I know Harrison whipped a storm in his contra-world building argument (alright, it was more nuanced than that; his thrust was to be more conscious of world building as an exercise in futility, given the fact that the world is not real), but anybody attempting to write a novel set in a fictional world knows that you need to ground your reader, and fast. It’s no good to go on about your characters for fifty pages and then suddenly have the car fly up off the road and soar up into the stratosphere; the reader will be surprised, disgusted, and will feel tricked.

Tricked!

No; absolutely not, indeed. The author needs to make the reader aware of the rules, the setting, the what’s what as quickly and naturally as possible, so that the reader can enter the right mindframe, relax in his chair, and prepare himself for the ride. Is it a space opera? Have the Captain gaze out of the ship’s porthole and wax poetic about the futility of man’s endeavours when contrasted with the vast indifference of space and planet below him (actually, don’t). Sword and sorcery? Have the warrior thief ambush a band of orcs as they walk along a path through a bucolic forest, laughing and rolling in a merry old fashion as a pointy-hat wearing man throws incandescent bolts of energy about and orcs call for succor from their god, Grimlock (how cool would a high fantasy novel be if all the gods were based on the Dinobots? Probably not very cool, but oh well). ETC. You get the point.

Now, a cool hand at this game is Mr. China Mieville, Esq. He sets up the city of New Crobuzon (a steampunk gone mad with magic and weirdness Victorian London), and pulls it off with aplomb. Which is no mean feat, given how varied and vast and complex and dynamic the city is. It’s London viewed through a cracked lens by an absinthe binging maniac who firmly believes that he’s a troll. Its strange and mesmerizing and brilliant, and China introduces us to it so smoothly and well that we never trip, stumble, or rear our heads back like frightened horses who have been frightened.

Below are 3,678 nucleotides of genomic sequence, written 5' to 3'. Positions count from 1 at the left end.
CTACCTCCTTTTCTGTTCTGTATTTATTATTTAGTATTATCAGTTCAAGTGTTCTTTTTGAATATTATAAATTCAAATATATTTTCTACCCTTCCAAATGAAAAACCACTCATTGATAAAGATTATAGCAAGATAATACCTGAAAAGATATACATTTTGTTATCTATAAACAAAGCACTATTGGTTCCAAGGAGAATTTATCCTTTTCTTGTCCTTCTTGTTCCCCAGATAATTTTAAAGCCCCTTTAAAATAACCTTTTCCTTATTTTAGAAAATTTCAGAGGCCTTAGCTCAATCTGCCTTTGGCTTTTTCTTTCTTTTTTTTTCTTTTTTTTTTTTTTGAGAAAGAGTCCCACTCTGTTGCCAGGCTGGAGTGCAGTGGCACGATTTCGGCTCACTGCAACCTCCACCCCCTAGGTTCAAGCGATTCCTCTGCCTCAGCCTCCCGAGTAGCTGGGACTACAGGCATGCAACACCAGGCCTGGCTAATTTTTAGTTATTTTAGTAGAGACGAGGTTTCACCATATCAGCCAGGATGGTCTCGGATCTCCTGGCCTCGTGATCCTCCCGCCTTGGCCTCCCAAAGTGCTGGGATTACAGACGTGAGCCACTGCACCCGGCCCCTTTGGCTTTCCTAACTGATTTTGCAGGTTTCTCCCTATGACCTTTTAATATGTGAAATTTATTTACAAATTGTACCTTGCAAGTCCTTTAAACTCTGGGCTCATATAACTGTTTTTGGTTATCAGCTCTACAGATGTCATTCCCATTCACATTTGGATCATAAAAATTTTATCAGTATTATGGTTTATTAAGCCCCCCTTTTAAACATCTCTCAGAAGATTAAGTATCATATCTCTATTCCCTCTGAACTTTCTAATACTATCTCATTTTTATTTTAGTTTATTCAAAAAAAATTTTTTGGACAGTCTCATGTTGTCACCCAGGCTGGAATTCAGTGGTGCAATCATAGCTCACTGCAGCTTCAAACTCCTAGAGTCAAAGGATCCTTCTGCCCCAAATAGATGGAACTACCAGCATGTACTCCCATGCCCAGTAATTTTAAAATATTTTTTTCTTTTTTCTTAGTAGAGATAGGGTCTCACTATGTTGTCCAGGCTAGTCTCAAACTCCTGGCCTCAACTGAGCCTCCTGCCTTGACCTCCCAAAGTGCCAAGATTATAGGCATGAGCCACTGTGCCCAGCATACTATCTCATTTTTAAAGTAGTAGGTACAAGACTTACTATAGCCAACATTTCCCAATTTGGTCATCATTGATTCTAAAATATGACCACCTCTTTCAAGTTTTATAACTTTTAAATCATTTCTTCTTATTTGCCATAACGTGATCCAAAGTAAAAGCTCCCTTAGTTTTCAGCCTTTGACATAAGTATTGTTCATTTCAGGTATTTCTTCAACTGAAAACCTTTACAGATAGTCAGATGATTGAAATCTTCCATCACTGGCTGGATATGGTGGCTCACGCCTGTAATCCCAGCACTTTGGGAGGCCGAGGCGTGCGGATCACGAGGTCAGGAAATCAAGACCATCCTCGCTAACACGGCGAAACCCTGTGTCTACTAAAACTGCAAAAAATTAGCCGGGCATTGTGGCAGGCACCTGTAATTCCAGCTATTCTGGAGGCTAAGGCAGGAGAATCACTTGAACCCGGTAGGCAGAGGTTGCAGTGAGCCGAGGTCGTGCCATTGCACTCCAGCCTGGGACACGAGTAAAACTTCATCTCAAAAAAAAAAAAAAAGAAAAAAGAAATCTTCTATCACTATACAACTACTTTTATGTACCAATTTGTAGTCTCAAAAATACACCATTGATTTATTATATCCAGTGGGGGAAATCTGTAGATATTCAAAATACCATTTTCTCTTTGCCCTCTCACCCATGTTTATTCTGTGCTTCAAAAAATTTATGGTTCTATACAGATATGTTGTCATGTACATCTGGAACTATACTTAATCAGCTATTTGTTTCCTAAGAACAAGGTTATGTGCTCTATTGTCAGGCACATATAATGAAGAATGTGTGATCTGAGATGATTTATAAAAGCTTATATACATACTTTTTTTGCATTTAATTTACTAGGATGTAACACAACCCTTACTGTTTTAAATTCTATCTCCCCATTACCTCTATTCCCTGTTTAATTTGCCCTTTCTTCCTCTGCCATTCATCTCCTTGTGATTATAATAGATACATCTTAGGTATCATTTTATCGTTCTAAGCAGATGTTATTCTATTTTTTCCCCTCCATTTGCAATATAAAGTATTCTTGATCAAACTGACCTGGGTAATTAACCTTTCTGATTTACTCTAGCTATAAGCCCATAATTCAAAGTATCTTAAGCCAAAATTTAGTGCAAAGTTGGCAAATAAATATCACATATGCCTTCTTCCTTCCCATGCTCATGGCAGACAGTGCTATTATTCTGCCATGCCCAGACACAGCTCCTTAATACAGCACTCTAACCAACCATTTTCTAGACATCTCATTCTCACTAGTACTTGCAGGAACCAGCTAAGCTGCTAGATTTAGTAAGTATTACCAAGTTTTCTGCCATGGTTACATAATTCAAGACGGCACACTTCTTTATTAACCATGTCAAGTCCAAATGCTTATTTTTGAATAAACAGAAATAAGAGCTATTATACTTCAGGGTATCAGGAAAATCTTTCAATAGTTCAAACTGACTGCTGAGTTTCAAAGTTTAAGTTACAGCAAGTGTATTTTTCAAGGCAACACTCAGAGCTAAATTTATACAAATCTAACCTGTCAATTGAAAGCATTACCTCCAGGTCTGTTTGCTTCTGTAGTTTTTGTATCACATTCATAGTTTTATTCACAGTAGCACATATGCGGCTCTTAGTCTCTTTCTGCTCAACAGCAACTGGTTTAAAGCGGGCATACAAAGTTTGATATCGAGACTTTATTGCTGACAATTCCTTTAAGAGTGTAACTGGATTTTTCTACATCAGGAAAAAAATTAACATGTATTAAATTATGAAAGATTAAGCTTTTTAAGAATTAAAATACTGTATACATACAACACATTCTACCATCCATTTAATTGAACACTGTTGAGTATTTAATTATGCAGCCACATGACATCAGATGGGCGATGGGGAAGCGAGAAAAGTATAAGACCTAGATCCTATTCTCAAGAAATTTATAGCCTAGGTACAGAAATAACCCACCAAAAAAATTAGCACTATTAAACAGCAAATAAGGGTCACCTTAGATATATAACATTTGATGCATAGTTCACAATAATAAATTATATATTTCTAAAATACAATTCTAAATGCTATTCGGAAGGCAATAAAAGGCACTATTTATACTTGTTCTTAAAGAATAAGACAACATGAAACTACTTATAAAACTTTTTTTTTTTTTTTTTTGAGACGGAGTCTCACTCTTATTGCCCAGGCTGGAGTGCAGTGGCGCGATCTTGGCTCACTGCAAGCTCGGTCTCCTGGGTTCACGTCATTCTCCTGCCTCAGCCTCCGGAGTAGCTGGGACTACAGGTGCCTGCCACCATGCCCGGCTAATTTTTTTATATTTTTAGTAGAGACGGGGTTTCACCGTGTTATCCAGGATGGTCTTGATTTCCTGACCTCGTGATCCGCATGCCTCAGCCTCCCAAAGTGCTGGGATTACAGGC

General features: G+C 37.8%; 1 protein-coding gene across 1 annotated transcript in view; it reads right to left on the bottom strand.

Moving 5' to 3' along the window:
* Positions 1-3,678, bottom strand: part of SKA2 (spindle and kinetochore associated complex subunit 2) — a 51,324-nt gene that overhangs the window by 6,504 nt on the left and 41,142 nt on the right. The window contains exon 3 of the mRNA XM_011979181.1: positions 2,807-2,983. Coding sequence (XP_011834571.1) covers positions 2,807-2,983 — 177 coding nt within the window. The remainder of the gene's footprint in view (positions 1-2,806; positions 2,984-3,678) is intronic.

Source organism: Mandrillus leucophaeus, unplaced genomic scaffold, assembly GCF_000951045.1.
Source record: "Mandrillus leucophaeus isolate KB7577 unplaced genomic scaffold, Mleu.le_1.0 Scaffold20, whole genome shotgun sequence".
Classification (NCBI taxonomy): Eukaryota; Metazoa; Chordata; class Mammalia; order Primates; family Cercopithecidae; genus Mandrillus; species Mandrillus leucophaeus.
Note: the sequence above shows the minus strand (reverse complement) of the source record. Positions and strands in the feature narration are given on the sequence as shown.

How does he do it? Well, that’s what I’m rereading his Perdido Street Station for. I’m going slowly, softly-softly, with my magnifying glass out and a Polaroid camera around my neck. There’s his brilliant use of the Prologue, where he has a foreign creature enter the city by boat, commenting on the accretion of buildings and stench and muck until he’s in the heart of the city, near overwhelmed and in despair. And the first chapter–well, that thing needs to be teased apart with the same care as a face-hugger from Aliens, so adroitly does he weave his characters and city into existence. I’ll do so perhaps in a next post (oh joy, I hear you call and cry, calloo callay!), and in doing so, hopefully learn a few lessons myself.

When asked, the director of Paprika (see my post below) answered that the most important part of putting together an anime like that was getting the backdrops done right. Because while they’re not really what people watch, they often fill 70% of the screen, and if done well they not only support the action and enrich the movie, but give viewers a reason to return and watch the anime again in order to tease out new details and textures that they might have missed the first time round.

So, yeah. World building. (insert witty motto here).